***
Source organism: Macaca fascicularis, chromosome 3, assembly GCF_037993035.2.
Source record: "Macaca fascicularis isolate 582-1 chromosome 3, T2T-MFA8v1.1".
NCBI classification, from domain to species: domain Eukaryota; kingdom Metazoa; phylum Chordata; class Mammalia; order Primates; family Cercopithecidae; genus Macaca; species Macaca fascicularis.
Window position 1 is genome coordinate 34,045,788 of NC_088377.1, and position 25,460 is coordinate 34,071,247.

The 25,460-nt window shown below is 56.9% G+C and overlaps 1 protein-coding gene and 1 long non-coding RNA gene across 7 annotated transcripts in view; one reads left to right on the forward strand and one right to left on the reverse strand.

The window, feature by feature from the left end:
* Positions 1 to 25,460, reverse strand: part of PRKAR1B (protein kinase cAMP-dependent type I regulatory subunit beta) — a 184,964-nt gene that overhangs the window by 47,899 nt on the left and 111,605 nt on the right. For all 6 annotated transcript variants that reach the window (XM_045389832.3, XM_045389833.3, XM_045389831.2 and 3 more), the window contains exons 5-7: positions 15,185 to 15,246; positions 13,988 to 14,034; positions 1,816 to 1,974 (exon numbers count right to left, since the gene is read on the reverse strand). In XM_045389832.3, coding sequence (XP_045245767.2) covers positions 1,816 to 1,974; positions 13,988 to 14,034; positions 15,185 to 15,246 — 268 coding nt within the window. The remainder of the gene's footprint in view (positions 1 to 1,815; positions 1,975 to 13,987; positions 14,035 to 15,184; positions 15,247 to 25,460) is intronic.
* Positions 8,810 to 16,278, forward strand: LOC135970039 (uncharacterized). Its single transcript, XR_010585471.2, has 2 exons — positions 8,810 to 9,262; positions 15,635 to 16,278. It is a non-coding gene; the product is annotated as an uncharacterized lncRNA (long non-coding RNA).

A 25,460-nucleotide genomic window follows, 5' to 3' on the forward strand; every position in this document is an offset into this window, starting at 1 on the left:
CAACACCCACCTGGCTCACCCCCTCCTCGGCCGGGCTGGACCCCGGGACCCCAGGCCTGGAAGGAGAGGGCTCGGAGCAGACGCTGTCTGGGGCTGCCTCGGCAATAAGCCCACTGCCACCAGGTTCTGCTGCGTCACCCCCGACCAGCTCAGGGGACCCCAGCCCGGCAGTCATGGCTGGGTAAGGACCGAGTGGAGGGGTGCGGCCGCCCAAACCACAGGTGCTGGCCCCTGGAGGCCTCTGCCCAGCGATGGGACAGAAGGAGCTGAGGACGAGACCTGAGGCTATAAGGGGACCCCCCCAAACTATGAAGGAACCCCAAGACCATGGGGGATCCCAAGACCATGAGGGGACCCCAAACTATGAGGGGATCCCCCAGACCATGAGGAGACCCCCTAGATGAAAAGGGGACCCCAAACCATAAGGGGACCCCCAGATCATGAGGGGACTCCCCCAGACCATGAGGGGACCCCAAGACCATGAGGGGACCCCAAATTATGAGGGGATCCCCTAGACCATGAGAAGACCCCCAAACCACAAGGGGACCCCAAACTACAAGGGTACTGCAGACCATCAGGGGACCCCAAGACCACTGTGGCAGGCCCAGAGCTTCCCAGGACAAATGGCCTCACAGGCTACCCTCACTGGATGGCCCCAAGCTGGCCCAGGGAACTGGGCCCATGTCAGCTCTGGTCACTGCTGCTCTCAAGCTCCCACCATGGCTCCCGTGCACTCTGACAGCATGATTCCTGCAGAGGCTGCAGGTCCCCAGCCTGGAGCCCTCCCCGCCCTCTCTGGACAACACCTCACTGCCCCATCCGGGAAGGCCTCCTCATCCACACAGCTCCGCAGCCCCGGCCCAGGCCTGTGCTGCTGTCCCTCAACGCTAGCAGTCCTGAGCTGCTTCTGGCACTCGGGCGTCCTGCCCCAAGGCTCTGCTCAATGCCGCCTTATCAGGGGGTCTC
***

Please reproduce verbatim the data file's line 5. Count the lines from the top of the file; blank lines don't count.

The 25,460-nt window shown below is 56.9% G+C and overlaps 1 protein-coding gene and 1 long non-coding RNA gene across 7 annotated transcripts in view; one reads left to right on the forward strand and one right to left on the reverse strand.